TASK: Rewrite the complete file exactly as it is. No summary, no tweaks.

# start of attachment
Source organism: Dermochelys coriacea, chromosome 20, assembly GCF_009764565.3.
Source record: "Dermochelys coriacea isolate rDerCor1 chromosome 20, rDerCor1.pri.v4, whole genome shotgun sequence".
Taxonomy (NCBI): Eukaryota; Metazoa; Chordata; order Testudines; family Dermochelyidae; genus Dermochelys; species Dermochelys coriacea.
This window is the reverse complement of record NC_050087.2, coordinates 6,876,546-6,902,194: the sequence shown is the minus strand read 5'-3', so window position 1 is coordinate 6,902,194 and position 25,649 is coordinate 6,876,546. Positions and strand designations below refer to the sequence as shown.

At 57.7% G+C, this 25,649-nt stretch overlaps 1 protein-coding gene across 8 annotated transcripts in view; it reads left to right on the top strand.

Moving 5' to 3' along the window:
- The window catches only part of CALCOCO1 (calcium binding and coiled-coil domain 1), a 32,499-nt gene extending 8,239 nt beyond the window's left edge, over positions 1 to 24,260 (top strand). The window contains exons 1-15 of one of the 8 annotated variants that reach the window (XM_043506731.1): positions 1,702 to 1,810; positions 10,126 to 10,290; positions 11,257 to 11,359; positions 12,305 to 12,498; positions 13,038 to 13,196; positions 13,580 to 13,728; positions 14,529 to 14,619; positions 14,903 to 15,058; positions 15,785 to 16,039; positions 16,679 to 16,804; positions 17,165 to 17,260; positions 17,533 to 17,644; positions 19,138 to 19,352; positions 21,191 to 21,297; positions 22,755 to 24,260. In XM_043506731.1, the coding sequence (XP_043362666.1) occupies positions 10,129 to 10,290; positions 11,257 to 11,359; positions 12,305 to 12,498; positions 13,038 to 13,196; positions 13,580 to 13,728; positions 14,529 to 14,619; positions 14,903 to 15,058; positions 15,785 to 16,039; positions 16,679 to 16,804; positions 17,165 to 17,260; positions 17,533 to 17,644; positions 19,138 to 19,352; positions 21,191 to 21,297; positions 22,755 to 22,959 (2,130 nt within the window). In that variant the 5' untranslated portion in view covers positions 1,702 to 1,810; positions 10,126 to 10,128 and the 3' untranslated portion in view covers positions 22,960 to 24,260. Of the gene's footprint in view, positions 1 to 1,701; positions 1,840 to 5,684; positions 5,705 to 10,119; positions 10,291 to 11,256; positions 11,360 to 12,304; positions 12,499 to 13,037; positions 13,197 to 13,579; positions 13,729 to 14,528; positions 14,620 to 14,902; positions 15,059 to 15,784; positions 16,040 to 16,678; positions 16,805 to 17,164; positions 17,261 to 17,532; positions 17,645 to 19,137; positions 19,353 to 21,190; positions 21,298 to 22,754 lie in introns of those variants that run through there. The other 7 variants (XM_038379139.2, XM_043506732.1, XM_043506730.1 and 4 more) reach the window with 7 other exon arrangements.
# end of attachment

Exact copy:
Source organism: Dermochelys coriacea, chromosome 20, assembly GCF_009764565.3.
Source record: "Dermochelys coriacea isolate rDerCor1 chromosome 20, rDerCor1.pri.v4, whole genome shotgun sequence".
Taxonomy (NCBI): Eukaryota; Metazoa; Chordata; order Testudines; family Dermochelyidae; genus Dermochelys; species Dermochelys coriacea.
This window is the reverse complement of record NC_050087.2, coordinates 6,876,546-6,902,194: the sequence shown is the minus strand read 5'-3', so window position 1 is coordinate 6,902,194 and position 25,649 is coordinate 6,876,546. Positions and strand designations below refer to the sequence as shown.

At 57.7% G+C, this 25,649-nt stretch overlaps 1 protein-coding gene across 8 annotated transcripts in view; it reads left to right on the top strand.

Moving 5' to 3' along the window:
- The window catches only part of CALCOCO1 (calcium binding and coiled-coil domain 1), a 32,499-nt gene extending 8,239 nt beyond the window's left edge, over positions 1 to 24,260 (top strand). The window contains exons 1-15 of one of the 8 annotated variants that reach the window (XM_043506731.1): positions 1,702 to 1,810; positions 10,126 to 10,290; positions 11,257 to 11,359; positions 12,305 to 12,498; positions 13,038 to 13,196; positions 13,580 to 13,728; positions 14,529 to 14,619; positions 14,903 to 15,058; positions 15,785 to 16,039; positions 16,679 to 16,804; positions 17,165 to 17,260; positions 17,533 to 17,644; positions 19,138 to 19,352; positions 21,191 to 21,297; positions 22,755 to 24,260. In XM_043506731.1, the coding sequence (XP_043362666.1) occupies positions 10,129 to 10,290; positions 11,257 to 11,359; positions 12,305 to 12,498; positions 13,038 to 13,196; positions 13,580 to 13,728; positions 14,529 to 14,619; positions 14,903 to 15,058; positions 15,785 to 16,039; positions 16,679 to 16,804; positions 17,165 to 17,260; positions 17,533 to 17,644; positions 19,138 to 19,352; positions 21,191 to 21,297; positions 22,755 to 22,959 (2,130 nt within the window). In that variant the 5' untranslated portion in view covers positions 1,702 to 1,810; positions 10,126 to 10,128 and the 3' untranslated portion in view covers positions 22,960 to 24,260. Of the gene's footprint in view, positions 1 to 1,701; positions 1,840 to 5,684; positions 5,705 to 10,119; positions 10,291 to 11,256; positions 11,360 to 12,304; positions 12,499 to 13,037; positions 13,197 to 13,579; positions 13,729 to 14,528; positions 14,620 to 14,902; positions 15,059 to 15,784; positions 16,040 to 16,678; positions 16,805 to 17,164; positions 17,261 to 17,532; positions 17,645 to 19,137; positions 19,353 to 21,190; positions 21,298 to 22,754 lie in introns of those variants that run through there. The other 7 variants (XM_038379139.2, XM_043506732.1, XM_043506730.1 and 4 more) reach the window with 7 other exon arrangements.